Chemical weapons: the devastating effect of their use throughout history
This Wednesday marks the 100th anniversary of the first large-scale implementation of chemical weapons (CW) in warfare. On Thursday 22nd April 1915, near the Belgian town of Ypres close to the French border, German forces released a deadly greenish fog into the air – chlorine gas – and watched as it dissipated, caught the wind and drifted silently towards Allied soldiers.
Chlorine gas was only one of around 50 different such weapons to be used by troops during the First World War. One of the most popular and most shocking was mustard gas, which affected not only the respiratory tract, but skin, too.
Photographs of soldiers suffering from the devastating effects of mustard gas – a “blister agent”- can be easily found, and make for extremely distressing viewing. In one example, a soldier is bolstered up in bed by two nurses, his eyes shut tight with pain, his skin marked by large, bulbous blisters.
In John Singer Sargent’s 1919 painting Gassed a line of nine soldiers blinded during a mustard gas attack walk single-file, aided by two others, while around them other affected men lie bandaged and incapacitated.
Chemical warfare was used by all sides during World War One and is estimated to have caused 90,000 deaths, as well as more than a million casualties between 1915 and 1918. By the end of the war, 125,000 tons of chemical weapons had been expended.
Despite the horror caused by CWs during the First World War, and contrary to the terms of the Geneva Protocol of 1925, which prohibited their use in international warfare, many countries continued to deploy them in the succeeding years.
Although they were scarcely used in Europe during the Second World War, their terrible efficacy was exploited by the Japanese in China during the Second Sino-Japanese war (1937-1945), primarily against prisoners of war and civilians.
According to the website for the Royal Society of Chemistry, since 1945 over 50,000 Japanese chemical weapons have been found scattered across 90 sites in China and have “reportedly caused 2000 injuries and even a few fatalities”.
This last example demonstrates one of the most significantly harmful characteristics of chemical weapons: the long-term damage to victims. CWs have a sustained effect upon the human body and these effects can even be passed on across generations.
Between 1961 and 1971, at the height of the Vietnam War, US forces used a cocktail of herbicides known as Agent Orange to defoliate areas of the country in order to expose North Vietnamese and Vietcong forces.
The harmful effects of these chemicals have since been strongly felt by US veterans of the war and members of the Vietnamese population. Among the illnesses now considered to have been caused by exposure to Agent Orange are Leukemia, Non-Hodgkin’s Lymphoma and prostate cancer.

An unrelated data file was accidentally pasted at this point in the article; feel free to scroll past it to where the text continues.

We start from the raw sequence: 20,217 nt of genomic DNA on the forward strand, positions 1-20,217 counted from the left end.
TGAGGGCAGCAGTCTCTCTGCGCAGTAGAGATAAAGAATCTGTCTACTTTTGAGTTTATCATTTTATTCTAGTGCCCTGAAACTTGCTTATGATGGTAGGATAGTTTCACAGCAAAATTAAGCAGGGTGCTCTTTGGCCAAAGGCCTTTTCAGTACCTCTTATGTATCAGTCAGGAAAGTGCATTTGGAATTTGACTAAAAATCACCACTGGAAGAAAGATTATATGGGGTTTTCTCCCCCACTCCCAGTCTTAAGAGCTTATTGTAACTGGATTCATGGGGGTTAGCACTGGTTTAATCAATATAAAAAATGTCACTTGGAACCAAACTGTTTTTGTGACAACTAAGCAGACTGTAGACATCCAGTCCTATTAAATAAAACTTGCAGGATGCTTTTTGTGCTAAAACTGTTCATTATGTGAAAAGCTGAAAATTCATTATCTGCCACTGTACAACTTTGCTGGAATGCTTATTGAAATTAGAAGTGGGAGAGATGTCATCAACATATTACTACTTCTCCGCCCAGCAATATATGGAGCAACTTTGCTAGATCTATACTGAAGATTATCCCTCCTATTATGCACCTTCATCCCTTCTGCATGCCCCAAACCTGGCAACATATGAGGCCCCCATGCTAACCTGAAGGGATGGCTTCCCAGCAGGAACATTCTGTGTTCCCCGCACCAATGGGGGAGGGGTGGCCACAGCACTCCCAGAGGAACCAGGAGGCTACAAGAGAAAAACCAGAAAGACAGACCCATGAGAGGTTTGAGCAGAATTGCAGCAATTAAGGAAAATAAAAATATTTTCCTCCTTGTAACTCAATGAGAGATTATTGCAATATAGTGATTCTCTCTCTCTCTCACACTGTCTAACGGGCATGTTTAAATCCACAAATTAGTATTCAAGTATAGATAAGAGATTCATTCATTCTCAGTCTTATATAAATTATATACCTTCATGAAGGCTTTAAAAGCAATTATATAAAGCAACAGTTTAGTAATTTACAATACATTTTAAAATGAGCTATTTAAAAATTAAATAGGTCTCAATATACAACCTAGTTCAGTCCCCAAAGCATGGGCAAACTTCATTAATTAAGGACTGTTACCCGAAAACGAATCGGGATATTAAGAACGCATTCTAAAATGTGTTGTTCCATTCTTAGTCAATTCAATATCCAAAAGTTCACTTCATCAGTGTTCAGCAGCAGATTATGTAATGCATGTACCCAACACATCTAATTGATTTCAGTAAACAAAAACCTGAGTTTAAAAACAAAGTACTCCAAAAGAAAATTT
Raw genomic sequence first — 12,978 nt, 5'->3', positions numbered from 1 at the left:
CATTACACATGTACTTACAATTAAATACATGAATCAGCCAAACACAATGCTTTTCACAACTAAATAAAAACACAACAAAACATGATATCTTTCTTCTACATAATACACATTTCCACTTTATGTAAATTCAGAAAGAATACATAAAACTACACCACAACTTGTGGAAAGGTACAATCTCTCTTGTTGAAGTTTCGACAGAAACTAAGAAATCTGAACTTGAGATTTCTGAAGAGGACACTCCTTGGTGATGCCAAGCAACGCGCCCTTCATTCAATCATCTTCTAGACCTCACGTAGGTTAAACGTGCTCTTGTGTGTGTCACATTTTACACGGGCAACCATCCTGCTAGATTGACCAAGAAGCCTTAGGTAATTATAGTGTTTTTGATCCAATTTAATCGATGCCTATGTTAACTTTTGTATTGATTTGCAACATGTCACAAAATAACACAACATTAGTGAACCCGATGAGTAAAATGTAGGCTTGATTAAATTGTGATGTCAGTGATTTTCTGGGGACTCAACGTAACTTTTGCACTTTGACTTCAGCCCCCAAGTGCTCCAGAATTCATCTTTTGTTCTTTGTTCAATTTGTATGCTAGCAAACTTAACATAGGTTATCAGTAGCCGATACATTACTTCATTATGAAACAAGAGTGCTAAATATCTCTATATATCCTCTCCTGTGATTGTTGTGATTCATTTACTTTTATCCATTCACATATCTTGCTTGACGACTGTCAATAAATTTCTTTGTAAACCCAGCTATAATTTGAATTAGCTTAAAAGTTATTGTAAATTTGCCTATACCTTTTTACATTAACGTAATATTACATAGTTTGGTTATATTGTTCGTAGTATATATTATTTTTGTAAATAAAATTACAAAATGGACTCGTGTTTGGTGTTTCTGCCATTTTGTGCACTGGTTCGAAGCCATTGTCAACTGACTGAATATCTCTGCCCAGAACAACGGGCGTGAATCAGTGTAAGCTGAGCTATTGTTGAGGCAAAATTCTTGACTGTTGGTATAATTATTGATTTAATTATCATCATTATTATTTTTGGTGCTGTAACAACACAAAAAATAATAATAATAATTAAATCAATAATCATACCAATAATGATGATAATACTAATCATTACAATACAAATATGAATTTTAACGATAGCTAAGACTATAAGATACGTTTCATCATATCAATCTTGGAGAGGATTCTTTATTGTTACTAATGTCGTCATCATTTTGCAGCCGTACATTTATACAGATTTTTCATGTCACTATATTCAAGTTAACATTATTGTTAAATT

Whilst acknowledging the damage done to US veterans by Agent Orange, the US government has failed to accept responsibility for the prolonged effects of the operation on the Vietnamese people, whose claims have since been supported by independent investigations.
In March 1988, the citizens of the Kurdish town of Halabja in northern Iraq, was victim to one of the worst chemical attacks of recent times perpetrated by the Iraqi government. Experts at the time suspected that mustard gas and nerve agents, such as Sarin and Tabun had been released. 5,000 people were reportedly killed during the attacks and another 10,000 injured.
Even in the advent of the Chemical Weapons Convention (CWC) of 1993, these continue to threaten the safety of civilians in times of strife.
Syria has now become the main focus of international attention regarding the use of weapons of mass destruction (WMDs). One of the most notable and recent instances occurred on 21st August 2013 in the suburbs of Ghouta, near the Syrian capital Damascus.
The Syrian government was initially blamed for the attacks, although the state-run news agency, Sana, dismissed these allegations as “baseless”. A UN report on the incident later confirmed the use of chemical agents, specifically Sarin, in the attack. Official figures for the number of casualties have been difficult to establish, with various estimates placing it anywhere between 300 and 1,400 people.
In the time since the attacks, Syria has agreed to abide by the terms of the CWC and destroy its considerable stockpile of chemical weapons.
Unfortunately, reports of chemical warfare in Syria have persisted since this promise was made, the most recent of which occurred in Idlib, north-western Syria, on 16th March this year, exactly 27 years after the attack in Halabja, Iraq.
In spite of numerous and hard-fought international efforts to eradicate the threat of CWs, there are certain groups who continue to use them to commit unthinkable atrocities against innocent men, women and children.
Nevertheless, it appears that globally the threat of chemical weapons has significantly diminished since they were first introduced 100 years ago. However, the danger that remains, no matter how reduced, is still very much a cause for international concern; those responsible must be called to account.